How we reached this point is a case study of campaigning for policy change and law reform in a developing country with an imperfect democracy.
In this week’s Ravaya column (appearing in the print issue of 3 July 2016), I recall the key pioneers, promoters and enablers. The long journey deserves greater documentation and analysis, but I hope this quick tribute initiates such chronicling.
I was interviewed by BBC Sinhala in London on 21 June 2016, on the eve of Sri Lanka’s Parliament passing the long-waited Right to Information law. In this interview with BBC’s Saroj Pathirana, I look at the journey so far (it took over 2o years to get this law adopted) and challenges than remain.
Chief among the challenges from now on: reorienting all state structures to be open and info-sharing rather than closed and secretive (default mode until now); raising public awareness on the provisions and benefits of RTI law (including debunking of myths and misconceptions); and learning to be a more information-literate society as a whole.
On 24 June 2016, Sri Lanka’s Parliament unanimously adopted the Right to Information (RTI) law.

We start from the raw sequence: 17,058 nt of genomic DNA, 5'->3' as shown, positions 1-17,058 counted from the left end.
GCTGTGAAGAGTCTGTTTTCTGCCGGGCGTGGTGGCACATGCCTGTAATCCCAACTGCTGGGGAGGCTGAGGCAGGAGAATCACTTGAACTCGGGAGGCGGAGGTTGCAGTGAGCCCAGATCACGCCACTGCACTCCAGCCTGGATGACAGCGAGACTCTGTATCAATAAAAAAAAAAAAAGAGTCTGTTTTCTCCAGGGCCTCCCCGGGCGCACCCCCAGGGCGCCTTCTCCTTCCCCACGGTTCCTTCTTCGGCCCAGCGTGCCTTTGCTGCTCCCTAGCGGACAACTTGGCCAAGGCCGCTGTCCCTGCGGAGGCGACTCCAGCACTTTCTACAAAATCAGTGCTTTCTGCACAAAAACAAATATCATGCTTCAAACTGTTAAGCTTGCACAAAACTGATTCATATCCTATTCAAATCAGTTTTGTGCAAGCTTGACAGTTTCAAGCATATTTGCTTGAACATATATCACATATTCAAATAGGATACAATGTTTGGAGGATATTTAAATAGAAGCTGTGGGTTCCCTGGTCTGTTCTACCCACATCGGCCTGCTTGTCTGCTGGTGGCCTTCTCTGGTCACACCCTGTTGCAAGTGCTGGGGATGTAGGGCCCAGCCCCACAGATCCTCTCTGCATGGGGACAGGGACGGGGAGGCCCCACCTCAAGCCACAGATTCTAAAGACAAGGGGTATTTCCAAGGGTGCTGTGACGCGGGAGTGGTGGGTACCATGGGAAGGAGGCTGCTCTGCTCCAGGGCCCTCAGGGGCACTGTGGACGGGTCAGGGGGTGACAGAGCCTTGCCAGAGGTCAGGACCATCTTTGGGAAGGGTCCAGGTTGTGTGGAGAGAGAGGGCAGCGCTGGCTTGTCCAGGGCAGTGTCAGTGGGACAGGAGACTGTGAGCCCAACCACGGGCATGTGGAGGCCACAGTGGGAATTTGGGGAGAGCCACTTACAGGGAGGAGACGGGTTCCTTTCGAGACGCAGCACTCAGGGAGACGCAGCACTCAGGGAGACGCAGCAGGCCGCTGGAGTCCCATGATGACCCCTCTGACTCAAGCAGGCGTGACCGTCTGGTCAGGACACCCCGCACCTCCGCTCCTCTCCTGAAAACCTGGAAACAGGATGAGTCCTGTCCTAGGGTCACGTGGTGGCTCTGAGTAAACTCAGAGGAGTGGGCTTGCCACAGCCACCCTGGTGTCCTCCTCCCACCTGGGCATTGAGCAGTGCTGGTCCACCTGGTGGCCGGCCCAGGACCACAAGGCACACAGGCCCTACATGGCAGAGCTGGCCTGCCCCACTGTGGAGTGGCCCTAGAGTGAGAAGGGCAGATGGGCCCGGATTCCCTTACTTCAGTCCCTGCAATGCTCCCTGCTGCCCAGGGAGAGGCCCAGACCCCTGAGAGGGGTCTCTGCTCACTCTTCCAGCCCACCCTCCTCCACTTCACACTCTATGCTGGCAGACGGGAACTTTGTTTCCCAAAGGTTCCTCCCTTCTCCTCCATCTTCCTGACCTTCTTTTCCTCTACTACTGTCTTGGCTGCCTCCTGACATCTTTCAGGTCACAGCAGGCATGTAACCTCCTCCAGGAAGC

This marks the culmination of over two decades of advocacy by civil society groups and journalists. It also fulfills a key promise of the yahapalana government.
Passing the law has been no easy task, as it went through a year of drafting, judicial review by Supreme Court, and considerable political scrutiny. The government and other political parties in Parliament – who rarely agree on anything – came together to pass the law without a vote.
However, our challenges are far from over. Now begins the daunting task of implementing the new law. RTI calls for a complete reorientation of government in how it handles information and promotes openness. This is unfamiliar ground.
As one skeptical citizen, Harindra Dassanayake (@HarindraBD) said on Twitter within hours of the law passing: “Lanka as many good laws, with hopeless or zero impact. Hope RTI [would] be different. It’s time to act and not celebrate.”